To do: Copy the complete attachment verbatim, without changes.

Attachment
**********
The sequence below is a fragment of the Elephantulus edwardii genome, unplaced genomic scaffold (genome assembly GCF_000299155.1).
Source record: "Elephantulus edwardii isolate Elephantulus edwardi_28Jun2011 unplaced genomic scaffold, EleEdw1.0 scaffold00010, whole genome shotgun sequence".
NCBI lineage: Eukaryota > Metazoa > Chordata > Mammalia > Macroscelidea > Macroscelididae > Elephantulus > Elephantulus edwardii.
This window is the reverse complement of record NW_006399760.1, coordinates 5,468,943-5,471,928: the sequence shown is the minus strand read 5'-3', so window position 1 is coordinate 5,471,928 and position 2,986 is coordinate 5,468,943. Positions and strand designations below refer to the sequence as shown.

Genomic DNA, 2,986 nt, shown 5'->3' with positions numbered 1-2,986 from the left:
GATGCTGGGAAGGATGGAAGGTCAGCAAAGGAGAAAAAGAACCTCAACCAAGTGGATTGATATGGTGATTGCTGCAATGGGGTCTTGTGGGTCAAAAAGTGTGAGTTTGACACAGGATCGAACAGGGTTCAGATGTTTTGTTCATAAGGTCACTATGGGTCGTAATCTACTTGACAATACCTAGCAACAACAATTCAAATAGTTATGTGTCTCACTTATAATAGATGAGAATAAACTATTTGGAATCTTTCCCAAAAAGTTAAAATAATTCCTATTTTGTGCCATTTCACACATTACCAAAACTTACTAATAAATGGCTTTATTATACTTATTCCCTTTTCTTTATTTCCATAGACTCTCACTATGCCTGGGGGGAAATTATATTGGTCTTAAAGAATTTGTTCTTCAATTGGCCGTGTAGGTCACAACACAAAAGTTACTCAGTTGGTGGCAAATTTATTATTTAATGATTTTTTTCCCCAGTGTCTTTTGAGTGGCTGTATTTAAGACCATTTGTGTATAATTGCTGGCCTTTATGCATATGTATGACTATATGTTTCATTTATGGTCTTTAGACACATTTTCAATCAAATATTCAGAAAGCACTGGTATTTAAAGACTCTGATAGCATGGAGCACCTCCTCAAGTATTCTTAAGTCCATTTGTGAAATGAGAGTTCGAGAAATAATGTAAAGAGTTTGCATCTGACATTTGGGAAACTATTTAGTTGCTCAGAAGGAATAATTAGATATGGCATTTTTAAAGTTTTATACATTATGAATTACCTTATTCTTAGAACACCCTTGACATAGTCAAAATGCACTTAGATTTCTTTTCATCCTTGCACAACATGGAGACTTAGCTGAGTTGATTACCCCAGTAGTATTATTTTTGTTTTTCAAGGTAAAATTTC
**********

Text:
The sequence below is a fragment of the Elephantulus edwardii genome, unplaced genomic scaffold (genome assembly GCF_000299155.1).
Source record: "Elephantulus edwardii isolate Elephantulus edwardi_28Jun2011 unplaced genomic scaffold, EleEdw1.0 scaffold00010, whole genome shotgun sequence".
NCBI lineage: Eukaryota > Metazoa > Chordata > Mammalia > Macroscelidea > Macroscelididae > Elephantulus > Elephantulus edwardii.
This window is the reverse complement of record NW_006399760.1, coordinates 5,468,943-5,471,928: the sequence shown is the minus strand read 5'-3', so window position 1 is coordinate 5,471,928 and position 2,986 is coordinate 5,468,943. Positions and strand designations below refer to the sequence as shown.

Genomic DNA, 2,986 nt, shown 5'->3' with positions numbered 1-2,986 from the left:
GATGCTGGGAAGGATGGAAGGTCAGCAAAGGAGAAAAAGAACCTCAACCAAGTGGATTGATATGGTGATTGCTGCAATGGGGTCTTGTGGGTCAAAAAGTGTGAGTTTGACACAGGATCGAACAGGGTTCAGATGTTTTGTTCATAAGGTCACTATGGGTCGTAATCTACTTGACAATACCTAGCAACAACAATTCAAATAGTTATGTGTCTCACTTATAATAGATGAGAATAAACTATTTGGAATCTTTCCCAAAAAGTTAAAATAATTCCTATTTTGTGCCATTTCACACATTACCAAAACTTACTAATAAATGGCTTTATTATACTTATTCCCTTTTCTTTATTTCCATAGACTCTCACTATGCCTGGGGGGAAATTATATTGGTCTTAAAGAATTTGTTCTTCAATTGGCCGTGTAGGTCACAACACAAAAGTTACTCAGTTGGTGGCAAATTTATTATTTAATGATTTTTTTCCCCAGTGTCTTTTGAGTGGCTGTATTTAAGACCATTTGTGTATAATTGCTGGCCTTTATGCATATGTATGACTATATGTTTCATTTATGGTCTTTAGACACATTTTCAATCAAATATTCAGAAAGCACTGGTATTTAAAGACTCTGATAGCATGGAGCACCTCCTCAAGTATTCTTAAGTCCATTTGTGAAATGAGAGTTCGAGAAATAATGTAAAGAGTTTGCATCTGACATTTGGGAAACTATTTAGTTGCTCAGAAGGAATAATTAGATATGGCATTTTTAAAGTTTTATACATTATGAATTACCTTATTCTTAGAACACCCTTGACATAGTCAAAATGCACTTAGATTTCTTTTCATCCTTGCACAACATGGAGACTTAGCTGAGTTGATTACCCCAGTAGTATTATTTTTGTTTTTCAAGGTAAAATTTC